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In this episode I am joined by new parent Jenny Russell, a registered nurse from Tennessee. Jenny struggled with infertility during her previous marriage, became unexpectedly pregnant in a new relationship, and took the Evidence Based Birth Childbirth Class as a single parent without a support person. Her EBB Instructor, Heidi Duncan, taught the class and also served as her doula. Jenny works full time as a clinical analyst in evidence based nursing documentation. She is also a full time caregiver for her mother, who has early onset Alzheimer’s.

Jenny candidly shares the incredible pressures she faced in her prenatal care, including her traumatic and stressful experiences in choosing the right providers to work with her, and switching care to a midwife just weeks before her due date. We also talk about the importance of doulas, and the crucial role Jenny’s amazing doulas filled during her birth and postpartum care.

Resources
  • Follow Jenny on Facebook and Instagram.
  • Click here for the Evidence Based Birth Signature Article, The Evidence on: Doulas.
  • Click here for the Evidence Based Birth Signature Article, The Evidence on: Birthing Positions.
  • Find an Evidence Based Birth Childbirth Class near you with this interactive map.
View the transcript

Rebecca Dekker: Welcome to the Evidence-Based Birth Podcast. My name is Rebecca Dekker, and I’m a nurse with my PhD and the founder of Evidence-Based Birth. Join me each week as we work together to get evidence-based information into the hands of families and professionals around the world. As a reminder, this information is not medical advice. See ebbirth.com/disclaimer for more details.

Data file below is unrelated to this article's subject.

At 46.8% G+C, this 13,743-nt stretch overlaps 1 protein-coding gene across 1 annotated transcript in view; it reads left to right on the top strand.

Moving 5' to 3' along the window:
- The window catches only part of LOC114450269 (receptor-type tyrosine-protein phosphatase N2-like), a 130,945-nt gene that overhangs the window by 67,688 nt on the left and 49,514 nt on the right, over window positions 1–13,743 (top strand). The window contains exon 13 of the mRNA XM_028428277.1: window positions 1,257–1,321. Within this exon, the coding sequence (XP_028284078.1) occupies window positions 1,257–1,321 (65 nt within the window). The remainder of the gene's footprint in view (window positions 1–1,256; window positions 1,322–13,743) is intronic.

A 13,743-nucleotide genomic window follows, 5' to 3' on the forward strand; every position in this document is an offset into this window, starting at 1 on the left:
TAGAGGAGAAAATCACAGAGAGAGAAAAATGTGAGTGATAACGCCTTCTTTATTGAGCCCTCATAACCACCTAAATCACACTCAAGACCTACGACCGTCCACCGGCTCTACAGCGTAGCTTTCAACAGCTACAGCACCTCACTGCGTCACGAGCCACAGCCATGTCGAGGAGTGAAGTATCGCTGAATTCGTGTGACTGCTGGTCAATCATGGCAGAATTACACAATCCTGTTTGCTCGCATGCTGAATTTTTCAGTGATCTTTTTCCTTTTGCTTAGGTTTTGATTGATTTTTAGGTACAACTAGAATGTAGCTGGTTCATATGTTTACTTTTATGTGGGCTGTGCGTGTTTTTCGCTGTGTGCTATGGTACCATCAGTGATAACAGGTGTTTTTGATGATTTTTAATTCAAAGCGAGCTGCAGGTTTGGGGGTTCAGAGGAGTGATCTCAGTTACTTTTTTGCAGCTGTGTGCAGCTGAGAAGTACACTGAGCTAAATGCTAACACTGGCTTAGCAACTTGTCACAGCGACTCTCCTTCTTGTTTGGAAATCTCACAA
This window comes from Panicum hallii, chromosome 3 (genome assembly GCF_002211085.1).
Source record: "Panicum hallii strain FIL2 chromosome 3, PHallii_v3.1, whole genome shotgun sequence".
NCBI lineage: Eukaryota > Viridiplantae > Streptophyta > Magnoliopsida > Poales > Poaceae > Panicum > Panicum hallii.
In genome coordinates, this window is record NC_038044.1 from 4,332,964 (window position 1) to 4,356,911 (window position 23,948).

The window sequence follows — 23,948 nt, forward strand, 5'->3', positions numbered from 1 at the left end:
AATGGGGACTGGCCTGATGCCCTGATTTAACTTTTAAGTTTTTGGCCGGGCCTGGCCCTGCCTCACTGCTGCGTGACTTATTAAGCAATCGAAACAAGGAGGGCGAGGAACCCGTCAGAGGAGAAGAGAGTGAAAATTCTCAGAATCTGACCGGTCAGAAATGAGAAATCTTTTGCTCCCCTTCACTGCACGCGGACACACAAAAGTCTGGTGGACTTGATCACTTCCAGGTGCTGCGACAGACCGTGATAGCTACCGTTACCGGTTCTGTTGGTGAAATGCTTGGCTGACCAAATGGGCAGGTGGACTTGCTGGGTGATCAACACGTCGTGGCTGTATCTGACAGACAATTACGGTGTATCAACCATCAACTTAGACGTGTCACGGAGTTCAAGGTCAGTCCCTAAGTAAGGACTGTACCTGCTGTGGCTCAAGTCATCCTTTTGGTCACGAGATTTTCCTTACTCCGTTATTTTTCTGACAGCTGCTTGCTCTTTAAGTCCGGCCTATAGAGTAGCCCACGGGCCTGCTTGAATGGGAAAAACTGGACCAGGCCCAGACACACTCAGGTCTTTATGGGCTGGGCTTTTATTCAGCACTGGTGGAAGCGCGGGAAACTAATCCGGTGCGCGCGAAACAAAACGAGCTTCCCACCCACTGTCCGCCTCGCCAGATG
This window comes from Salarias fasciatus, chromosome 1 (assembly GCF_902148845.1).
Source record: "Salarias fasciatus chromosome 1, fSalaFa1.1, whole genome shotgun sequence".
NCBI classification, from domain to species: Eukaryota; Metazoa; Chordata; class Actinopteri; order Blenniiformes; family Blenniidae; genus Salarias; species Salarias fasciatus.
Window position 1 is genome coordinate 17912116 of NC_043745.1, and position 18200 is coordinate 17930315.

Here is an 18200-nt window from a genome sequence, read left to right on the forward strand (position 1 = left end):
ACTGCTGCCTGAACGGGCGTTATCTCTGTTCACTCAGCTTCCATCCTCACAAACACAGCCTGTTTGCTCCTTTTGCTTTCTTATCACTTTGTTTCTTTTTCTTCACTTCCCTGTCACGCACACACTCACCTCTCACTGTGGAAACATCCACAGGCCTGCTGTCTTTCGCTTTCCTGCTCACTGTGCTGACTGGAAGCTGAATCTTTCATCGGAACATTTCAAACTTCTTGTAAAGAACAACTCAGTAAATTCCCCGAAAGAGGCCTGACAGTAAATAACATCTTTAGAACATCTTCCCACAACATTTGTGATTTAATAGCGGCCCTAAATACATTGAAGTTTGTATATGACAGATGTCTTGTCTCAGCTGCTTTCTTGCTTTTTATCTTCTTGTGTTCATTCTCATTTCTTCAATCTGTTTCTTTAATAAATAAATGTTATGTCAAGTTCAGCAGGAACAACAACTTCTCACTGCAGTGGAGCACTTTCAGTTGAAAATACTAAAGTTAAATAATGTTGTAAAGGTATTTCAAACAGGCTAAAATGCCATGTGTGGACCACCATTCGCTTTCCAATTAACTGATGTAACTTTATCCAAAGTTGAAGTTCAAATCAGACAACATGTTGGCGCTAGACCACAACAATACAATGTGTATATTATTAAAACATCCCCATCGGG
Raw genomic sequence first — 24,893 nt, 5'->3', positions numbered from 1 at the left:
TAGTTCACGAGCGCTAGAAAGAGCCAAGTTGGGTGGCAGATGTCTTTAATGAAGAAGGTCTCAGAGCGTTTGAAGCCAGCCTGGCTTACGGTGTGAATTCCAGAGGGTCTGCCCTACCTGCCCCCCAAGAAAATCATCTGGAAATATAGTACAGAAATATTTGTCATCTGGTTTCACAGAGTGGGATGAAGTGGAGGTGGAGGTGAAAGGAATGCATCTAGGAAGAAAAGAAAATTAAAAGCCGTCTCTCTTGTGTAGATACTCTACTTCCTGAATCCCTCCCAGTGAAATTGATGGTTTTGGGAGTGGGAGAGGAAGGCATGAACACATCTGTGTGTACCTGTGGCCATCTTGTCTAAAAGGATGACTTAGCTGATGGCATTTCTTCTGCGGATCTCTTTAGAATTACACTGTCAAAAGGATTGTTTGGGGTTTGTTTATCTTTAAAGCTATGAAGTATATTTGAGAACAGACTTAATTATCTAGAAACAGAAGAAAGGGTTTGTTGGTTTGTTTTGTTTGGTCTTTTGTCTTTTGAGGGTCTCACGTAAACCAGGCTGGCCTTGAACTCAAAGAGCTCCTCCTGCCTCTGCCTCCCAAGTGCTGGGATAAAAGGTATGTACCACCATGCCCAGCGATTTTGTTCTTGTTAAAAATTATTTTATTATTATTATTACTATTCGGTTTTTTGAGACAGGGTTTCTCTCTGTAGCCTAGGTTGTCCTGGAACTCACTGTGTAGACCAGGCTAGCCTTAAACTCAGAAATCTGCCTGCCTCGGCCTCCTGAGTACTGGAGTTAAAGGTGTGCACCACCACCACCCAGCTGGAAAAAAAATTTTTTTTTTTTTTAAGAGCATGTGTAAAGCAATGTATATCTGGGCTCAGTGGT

Rebecca Dekker: On today’s podcast, we are welcoming Jenny Russell. Jenny Russell is a registered nurse who lives in Tennessee and had a prior infertility journey five years ago with her ex-husband. She recently became unexpectedly pregnant through a different relationship and took the Evidence-Based Birth childbirth class as a single part without a support person. Heidi Duncan, her EBB instructor in the childbirth class, was both her childbirth educator and her doula and support person. Jenny works full-time as a clinical analyst in evidence-based nursing documentation. She’s also a full-time caregiver for her mother who has early onset Alzheimer’s. Welcome, Jenny, to the Evidence-Based Birth Podcast.

Jenny Russell: Thanks, Rebecca. I’m so happy to be speaking with you today.

Rebecca Dekker: So, tell me, Jenny, a little bit about your journey. I know you were willing to share a little bit about some of your prior difficulties before you got pregnant with this pregnancy. So, you had some infertility problems earlier in life, correct?